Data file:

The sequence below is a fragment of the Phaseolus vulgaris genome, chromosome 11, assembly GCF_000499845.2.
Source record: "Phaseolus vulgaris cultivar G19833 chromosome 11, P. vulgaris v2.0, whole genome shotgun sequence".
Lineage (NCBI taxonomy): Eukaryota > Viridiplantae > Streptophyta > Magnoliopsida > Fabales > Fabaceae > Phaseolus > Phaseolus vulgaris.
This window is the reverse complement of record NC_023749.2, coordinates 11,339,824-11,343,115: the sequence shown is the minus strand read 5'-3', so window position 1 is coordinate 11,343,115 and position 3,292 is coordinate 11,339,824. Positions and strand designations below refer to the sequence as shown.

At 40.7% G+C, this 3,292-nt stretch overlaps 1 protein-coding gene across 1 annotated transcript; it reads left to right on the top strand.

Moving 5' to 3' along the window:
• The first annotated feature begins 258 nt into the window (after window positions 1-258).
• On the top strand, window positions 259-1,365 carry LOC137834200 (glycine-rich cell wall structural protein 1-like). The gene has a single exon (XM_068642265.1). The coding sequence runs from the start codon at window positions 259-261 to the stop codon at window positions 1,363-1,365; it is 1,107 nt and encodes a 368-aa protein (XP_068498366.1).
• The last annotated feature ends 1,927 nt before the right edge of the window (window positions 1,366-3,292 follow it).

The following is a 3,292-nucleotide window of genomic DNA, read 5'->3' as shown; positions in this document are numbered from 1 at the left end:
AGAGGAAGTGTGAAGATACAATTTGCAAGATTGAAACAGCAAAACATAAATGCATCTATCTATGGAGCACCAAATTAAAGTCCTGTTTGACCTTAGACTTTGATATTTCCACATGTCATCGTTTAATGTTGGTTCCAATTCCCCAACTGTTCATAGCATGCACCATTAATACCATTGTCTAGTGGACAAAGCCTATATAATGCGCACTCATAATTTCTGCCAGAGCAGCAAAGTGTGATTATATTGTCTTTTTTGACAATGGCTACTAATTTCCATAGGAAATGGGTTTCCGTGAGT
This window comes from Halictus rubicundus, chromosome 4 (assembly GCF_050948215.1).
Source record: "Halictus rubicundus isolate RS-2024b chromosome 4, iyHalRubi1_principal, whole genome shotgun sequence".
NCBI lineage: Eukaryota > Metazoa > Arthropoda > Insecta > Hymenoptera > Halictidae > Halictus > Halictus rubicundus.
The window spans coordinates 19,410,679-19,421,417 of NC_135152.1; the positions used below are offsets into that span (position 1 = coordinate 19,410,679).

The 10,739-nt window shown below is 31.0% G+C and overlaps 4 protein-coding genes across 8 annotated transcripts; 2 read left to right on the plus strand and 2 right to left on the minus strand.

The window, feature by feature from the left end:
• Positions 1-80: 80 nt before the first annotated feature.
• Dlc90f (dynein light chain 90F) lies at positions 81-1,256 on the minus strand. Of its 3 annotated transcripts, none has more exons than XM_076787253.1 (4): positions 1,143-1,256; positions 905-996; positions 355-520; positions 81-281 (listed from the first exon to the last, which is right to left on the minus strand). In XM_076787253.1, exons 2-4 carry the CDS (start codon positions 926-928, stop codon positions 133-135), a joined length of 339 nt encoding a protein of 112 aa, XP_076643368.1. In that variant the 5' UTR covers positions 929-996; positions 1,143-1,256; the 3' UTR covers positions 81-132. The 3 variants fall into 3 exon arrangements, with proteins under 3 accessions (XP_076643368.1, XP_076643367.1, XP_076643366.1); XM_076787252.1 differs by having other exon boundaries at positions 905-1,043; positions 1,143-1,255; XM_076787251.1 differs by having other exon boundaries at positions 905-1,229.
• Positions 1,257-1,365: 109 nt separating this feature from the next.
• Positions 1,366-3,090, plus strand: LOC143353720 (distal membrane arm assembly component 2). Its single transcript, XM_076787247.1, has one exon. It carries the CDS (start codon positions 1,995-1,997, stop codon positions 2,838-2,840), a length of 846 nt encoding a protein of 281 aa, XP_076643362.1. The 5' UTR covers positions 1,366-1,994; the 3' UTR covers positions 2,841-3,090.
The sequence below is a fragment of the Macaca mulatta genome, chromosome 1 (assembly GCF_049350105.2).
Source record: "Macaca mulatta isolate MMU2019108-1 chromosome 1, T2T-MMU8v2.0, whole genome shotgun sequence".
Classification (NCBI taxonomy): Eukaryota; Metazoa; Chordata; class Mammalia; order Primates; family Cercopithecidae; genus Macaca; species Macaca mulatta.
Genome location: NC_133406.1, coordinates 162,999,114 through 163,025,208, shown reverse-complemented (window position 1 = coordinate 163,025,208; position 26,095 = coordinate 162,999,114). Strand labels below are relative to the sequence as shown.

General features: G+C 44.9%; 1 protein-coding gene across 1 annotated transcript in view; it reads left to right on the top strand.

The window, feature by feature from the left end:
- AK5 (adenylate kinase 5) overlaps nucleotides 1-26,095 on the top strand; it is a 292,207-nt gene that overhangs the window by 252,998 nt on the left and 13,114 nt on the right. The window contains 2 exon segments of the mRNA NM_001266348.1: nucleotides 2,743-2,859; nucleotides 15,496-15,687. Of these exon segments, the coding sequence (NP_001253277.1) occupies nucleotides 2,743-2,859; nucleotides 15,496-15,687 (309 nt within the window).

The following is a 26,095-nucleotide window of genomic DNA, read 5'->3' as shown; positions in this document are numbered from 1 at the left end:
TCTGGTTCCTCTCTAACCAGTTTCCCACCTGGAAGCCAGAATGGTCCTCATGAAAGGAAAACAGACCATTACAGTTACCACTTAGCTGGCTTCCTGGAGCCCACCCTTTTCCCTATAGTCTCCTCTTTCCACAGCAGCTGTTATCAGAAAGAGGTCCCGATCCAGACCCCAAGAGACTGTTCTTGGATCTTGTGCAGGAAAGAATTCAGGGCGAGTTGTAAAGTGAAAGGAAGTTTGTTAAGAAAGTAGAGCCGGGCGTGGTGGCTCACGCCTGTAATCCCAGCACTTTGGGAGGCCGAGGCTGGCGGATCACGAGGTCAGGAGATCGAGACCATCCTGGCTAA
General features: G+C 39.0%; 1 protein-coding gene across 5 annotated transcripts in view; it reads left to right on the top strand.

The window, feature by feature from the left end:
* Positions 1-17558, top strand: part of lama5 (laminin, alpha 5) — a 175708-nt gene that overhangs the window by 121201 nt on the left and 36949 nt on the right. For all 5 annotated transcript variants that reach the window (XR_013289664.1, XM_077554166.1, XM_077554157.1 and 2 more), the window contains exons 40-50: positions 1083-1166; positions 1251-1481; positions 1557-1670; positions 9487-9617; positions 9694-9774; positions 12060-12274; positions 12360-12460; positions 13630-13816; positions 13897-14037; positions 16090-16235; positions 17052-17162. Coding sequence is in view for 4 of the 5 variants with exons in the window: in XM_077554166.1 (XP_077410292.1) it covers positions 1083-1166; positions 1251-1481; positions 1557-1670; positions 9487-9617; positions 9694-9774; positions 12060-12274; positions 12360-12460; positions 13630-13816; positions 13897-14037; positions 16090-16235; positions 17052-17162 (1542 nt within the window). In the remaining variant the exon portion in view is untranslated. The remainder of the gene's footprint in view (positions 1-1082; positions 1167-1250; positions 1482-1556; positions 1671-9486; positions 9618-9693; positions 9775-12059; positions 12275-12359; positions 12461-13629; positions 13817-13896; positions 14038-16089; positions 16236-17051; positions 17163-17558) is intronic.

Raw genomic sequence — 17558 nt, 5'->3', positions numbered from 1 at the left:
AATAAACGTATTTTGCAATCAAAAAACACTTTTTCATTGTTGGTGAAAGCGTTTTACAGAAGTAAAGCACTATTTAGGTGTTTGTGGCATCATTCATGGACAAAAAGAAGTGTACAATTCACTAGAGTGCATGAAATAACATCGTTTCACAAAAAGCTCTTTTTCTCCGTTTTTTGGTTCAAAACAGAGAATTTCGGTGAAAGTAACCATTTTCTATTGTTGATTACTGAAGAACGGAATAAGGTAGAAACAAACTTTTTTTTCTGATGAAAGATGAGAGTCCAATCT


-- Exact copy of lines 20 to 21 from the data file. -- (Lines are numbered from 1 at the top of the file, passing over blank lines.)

• Positions 1,257-1,365: 109 nt separating this feature from the next.
• Positions 1,366-3,090, plus strand: LOC143353720 (distal membrane arm assembly component 2). Its single transcript, XM_076787247.1, has one exon. It carries the CDS (start codon positions 1,995-1,997, stop codon positions 2,838-2,840), a length of 846 nt encoding a protein of 281 aa, XP_076643362.1. The 5' UTR covers positions 1,366-1,994; the 3' UTR covers positions 2,841-3,090.